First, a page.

When I know something personal is going on I am ok with them speaking in Dutch. The other day I had people at the hospital, to see a family member that was injured last Thursday in the way home from a wedding, after their visit they were speaking in Dutch, and I had no problem. It’s when I keep hearing the word driver pop up that it bothers me, lol.
Debbie you’re right – that would be rude 🙂
I agree — it would be rude. I know the word “dreivah” sounds a lot like how we say “driver”, but it does not refer to driver at all. It would be used like “Was sinn diah am-dreivah?” or “So what are you guys up to these days?.” Debbie, you need to get the book & CD on “Speaking Amish” by Lillian Stoltzfus. Surprise and please your Amish passengers by talking Dutch. 🙂 It’s really easy to pick up. Around here, we just assume everyone local (Amish, Mennonite or English) speaks & understands it. Even our sheriff is fluent.
I can pick up words here and there. The Amish children we drive to school taught me some. When they say driver they say it in English for some reason. I will listen more closely and see if they are saying it in Dutch or are actually saying driver. 🙂 If someone is carrying on in Dutch and someone laughs I laugh too keeping them guessing if I understand what they are saying,lol.
I don’t think that speaking one’s native language should ever be considered “rude”. I’ve been in a few crazy taxi rides overseas where I have been glad to be able to speak to my fellow passengers about the driver in English, usually along the lines of “this driver is crazy!” or “does he know where he’s going? Who has a map? or “give me that 20-kuai note to pay the driver, they all seem to pretend they have no change here.”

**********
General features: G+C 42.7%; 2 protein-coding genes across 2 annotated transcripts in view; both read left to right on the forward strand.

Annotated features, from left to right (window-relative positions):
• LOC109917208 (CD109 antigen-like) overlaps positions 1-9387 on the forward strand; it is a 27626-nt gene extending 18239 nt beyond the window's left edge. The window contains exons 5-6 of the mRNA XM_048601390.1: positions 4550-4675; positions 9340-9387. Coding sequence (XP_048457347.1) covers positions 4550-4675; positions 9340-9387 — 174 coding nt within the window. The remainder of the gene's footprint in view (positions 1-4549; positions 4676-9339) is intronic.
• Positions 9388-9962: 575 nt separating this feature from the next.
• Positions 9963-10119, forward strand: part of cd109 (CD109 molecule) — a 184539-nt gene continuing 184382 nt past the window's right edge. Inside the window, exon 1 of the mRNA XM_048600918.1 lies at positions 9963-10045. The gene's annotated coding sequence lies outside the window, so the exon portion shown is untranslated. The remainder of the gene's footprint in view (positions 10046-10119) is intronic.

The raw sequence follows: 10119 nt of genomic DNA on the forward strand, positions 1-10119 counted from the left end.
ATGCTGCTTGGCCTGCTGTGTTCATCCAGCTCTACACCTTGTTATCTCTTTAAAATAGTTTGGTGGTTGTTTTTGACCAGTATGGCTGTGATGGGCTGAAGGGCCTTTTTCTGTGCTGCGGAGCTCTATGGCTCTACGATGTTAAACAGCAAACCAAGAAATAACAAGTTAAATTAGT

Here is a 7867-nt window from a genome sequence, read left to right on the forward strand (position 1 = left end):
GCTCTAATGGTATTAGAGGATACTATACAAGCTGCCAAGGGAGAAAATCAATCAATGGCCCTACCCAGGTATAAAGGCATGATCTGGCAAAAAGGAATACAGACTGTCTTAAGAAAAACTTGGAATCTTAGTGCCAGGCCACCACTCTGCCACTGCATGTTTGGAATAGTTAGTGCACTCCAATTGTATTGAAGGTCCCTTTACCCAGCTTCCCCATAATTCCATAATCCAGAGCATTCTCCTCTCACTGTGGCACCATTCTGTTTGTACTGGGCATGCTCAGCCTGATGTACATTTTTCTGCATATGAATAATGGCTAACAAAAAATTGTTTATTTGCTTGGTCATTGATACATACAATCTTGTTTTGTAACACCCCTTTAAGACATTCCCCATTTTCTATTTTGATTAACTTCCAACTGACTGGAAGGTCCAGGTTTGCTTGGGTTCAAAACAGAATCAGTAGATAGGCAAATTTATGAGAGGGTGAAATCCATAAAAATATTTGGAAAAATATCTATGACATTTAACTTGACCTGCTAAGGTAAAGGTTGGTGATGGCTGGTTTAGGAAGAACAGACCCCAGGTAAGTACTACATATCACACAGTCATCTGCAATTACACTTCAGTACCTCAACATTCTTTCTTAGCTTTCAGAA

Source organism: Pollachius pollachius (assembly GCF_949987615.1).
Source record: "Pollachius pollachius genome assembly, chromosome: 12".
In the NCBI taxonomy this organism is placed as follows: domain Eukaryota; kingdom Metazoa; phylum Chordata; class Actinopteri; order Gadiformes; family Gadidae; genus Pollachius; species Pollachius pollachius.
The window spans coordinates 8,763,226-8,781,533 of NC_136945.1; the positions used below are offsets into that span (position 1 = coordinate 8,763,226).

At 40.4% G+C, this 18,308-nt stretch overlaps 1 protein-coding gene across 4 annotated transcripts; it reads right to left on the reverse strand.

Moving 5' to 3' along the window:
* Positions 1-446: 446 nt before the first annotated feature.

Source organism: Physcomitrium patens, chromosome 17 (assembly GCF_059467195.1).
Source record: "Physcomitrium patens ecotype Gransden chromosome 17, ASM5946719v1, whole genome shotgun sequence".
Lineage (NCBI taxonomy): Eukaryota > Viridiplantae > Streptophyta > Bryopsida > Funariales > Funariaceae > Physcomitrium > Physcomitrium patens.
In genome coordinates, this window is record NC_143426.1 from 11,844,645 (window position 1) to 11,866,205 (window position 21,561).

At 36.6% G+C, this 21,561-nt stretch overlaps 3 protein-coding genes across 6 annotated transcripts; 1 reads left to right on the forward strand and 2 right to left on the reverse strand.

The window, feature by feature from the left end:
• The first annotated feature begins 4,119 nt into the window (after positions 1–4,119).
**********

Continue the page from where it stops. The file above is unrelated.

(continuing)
Language is a beautiful thing, and I’m glad the Amish have their own. I’m a bit jealous: I think it would be neat to have a language just for family and close friends, while also speaking English fluently to the outside world.
Yes, another coffee benefit, Erik! I can come up with a lot of those, ha ha.
I never really thought about how it could make a person feel uncomfortable knowing everyone is talking English on their account but it makes sense. The who conversation changes tone when it needs to be in English because there is so much that can’t be expressed in English.
You’re right also about part of the fun of a van trip is time to visit with the people you are traveling with.
I'm Debbie too and an Amish taxi driver
My name is Debbie and I am an Amish taxi driver in Lancaster County. I am not the above mentioned one though. The other day I had one of my regular “customers” out. She knows I am starting to write so she asked me if I wrote this article that she read in “Family Life”. I chuckled and said no, but sure would like to read it. Thanks for sharing it!!
I have a funny story too. One time I took 5 women to spend the day with one of their buddies from their running around days (they were all married with kids). When I picked them up to come home they talked in Dutch non-stop. This does not happen often with the people we drive. Usually they are courteous and speak English. If I do have folks that keep speaking Dutch I put in my ear buds and listen to my music. If they can be rude so can I,lol. 😉 When I dropped off my Amish friend, she is the one that hired me to drive that day, I said to her “Rachel gossip is gossip whether its in Dutch or English. Her mouth dropped and her face turned bright red. She then told me in English what it was they were gossiping about. It was about the friend they had just spent the day with, and how they were considering leaving the Amish church.
As far as the accident on Monday that was sad thing. The people killed were family to some of our Amish frineds.